Insects and other foods the trout
should be eating:
1.     Slate Drakes
2.     Little Yellow Stoneflies
3.     Needle Stoneflies
4.     Mahogany Duns
5.     Little Yellow Quills
6.     Great Autumn Brown Sedges
7.     Blue-winged Olives

Most available - Other types of food:
8.     Sculpin, Minnows (Streamers)
9.     Grasshoppers
10.   Ants
11.   Beetles
12.   Craneflies

Fly Fishing School - Mending Fly Line
Yesterday, I was talking to a customer about strike indicators and during the
conversation, I mentioned that he could mend the line on the water without making as
much disturbance if he used a smaller size strike indicator. He replied by saying he
hasn't learned to mend his line because he is still learning to cast. I didn't go this
far with him, but I almost responded by saying that the best way to mend a fly line is
while it is still in the air on the way to the target. I knew that if he was still learning to
cast, that would be something that may just confuse him. I did mention that he should
learn to mend the fly line as soon as he could, because at times it can be just as
important as making good cast.  

The surface of a trout stream consist of many different types of currents. Water is
usually flowing at different speeds in different areas of the stream. This is especially
true of pocket water in freestone streams and of course, this is very common in the
Smokies. There’s fast water in the runs, mixed current speeds in the riffles, slower
water near the banks and behind boulders, and current seams with slow water on
one side and fast water on the other. If you cast your fly line across currents of
different speeds without a lot of slack in it and fail to do anything to the fly line after it
lands on the water, the various currents push on your line at different rates of speed.
This results in “bellies” being formed in the fly line.

For example, if you cast across fast current and the middle of the fly line gets pushed
downstream faster than the fly, the current will actually pull the fly downstream
through the water. It will look like a miniature jet ski. In other words, you won't be
getting a dead drift. It can even pull or push the fly out of the line you intend for it to
drift. When the current is pulling or pushing your fly line downstream faster than the
fly, you need to counteract that by moving the section of the fly line being pulled
or pushed upstream of the fly. This is called an
upstream mend.

If you cast across slow current and your fly and part of your line and/or leader lands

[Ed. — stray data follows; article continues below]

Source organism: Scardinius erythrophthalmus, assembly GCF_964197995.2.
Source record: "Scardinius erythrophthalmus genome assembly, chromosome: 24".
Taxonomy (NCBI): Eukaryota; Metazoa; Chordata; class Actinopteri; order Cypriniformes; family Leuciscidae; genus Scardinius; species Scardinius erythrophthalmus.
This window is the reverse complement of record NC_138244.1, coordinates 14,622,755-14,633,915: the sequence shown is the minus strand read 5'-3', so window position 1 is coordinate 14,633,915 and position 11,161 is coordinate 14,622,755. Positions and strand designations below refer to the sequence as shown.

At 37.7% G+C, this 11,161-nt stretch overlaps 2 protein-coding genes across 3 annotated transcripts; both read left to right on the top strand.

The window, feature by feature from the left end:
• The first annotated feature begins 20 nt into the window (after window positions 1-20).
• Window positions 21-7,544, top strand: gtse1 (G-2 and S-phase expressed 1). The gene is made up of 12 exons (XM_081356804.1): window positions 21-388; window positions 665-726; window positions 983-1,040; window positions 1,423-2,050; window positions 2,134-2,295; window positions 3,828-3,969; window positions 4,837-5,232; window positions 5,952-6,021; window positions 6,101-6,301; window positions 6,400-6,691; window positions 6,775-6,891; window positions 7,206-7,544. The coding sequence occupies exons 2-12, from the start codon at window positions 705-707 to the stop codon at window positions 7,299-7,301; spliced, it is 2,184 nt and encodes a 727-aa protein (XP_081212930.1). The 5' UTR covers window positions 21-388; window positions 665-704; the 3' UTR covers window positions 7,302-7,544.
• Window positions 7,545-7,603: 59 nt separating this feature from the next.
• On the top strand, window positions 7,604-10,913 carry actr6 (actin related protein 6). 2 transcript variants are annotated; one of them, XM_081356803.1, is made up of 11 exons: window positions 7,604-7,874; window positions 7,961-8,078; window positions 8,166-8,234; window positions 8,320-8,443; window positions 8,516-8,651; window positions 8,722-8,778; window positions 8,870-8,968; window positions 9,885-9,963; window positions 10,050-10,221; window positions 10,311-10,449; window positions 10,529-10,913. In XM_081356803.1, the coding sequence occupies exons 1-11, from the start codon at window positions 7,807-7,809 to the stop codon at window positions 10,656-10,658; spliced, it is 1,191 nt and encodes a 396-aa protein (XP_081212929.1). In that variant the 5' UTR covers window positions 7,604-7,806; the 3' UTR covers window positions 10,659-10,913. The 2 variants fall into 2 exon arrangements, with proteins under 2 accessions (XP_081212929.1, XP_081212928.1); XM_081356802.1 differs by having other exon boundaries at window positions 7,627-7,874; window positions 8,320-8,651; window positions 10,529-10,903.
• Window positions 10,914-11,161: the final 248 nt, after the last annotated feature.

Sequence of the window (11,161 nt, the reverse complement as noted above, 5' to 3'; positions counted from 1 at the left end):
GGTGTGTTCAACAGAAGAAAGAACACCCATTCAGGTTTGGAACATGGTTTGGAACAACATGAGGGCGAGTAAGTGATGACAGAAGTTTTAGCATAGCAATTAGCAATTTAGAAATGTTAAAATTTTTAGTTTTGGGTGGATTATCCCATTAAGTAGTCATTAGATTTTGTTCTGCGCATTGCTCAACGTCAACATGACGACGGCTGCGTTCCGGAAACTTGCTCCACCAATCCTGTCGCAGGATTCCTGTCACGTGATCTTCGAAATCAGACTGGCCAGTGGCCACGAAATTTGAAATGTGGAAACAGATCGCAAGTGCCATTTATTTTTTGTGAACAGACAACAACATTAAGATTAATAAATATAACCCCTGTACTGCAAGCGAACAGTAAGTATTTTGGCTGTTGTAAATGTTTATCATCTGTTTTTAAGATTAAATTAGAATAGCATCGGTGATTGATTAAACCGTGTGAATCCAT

in fast current, you will need to make a
downstream mend, or right the opposite
type of mend I just mentioned. In this type of situation, the slow moving water won't
allow the fly line to drift as fast as the fly. This causes the fly to drag because the fly
line in the slow moving current is keeping the fly from drifting at the same speed of
the fast current it's located in. It will also change the line you intend the fly to drift.

Yes, in many situations, situations you should try to avoid, you may cast across
several different currents. This could require an upstream and a downstream mend
on the same drift. In the small streams of the Smokies, you should be making shorter
cast and trying to avoid this situation. Mending the fly line on the water does spook
the trout near the line being picked up off the water as well as those underneath the
area it lands when you mend it.

In summary, you need to be able to make both an upstream mend and a downstream
mend, but don't forget neither one is as good as mending the fly line in the air during
the cast. Anytime you have to pick fly line up off the water to reposition it, upstream
or downstream, your taking a chance of spooking trout, or at least, alerting them
that something is going on that's unnatural.
Copyright 2013 James Marsh
New Schedule of Daily
Mondays: Weather and Stream
Conditions Forecast - Coming Week
Tuesdays: Fly Fishing Strategies -
Which Flies To Use - Coming Week
Wednesday: Fishing Tales
Thursday: Fly Fishing Strategies and
Weather/Stream Conditions Update
Friday: Whatever Hits Me
Saturday: Getting Started
Sunday: Fly Fishing School
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Please allow up to 24 hours for a

2. Call us at 800-594-4726 and we
will help you decide which flies you

3. Call or email us with a budget for
flies and we will select them and get
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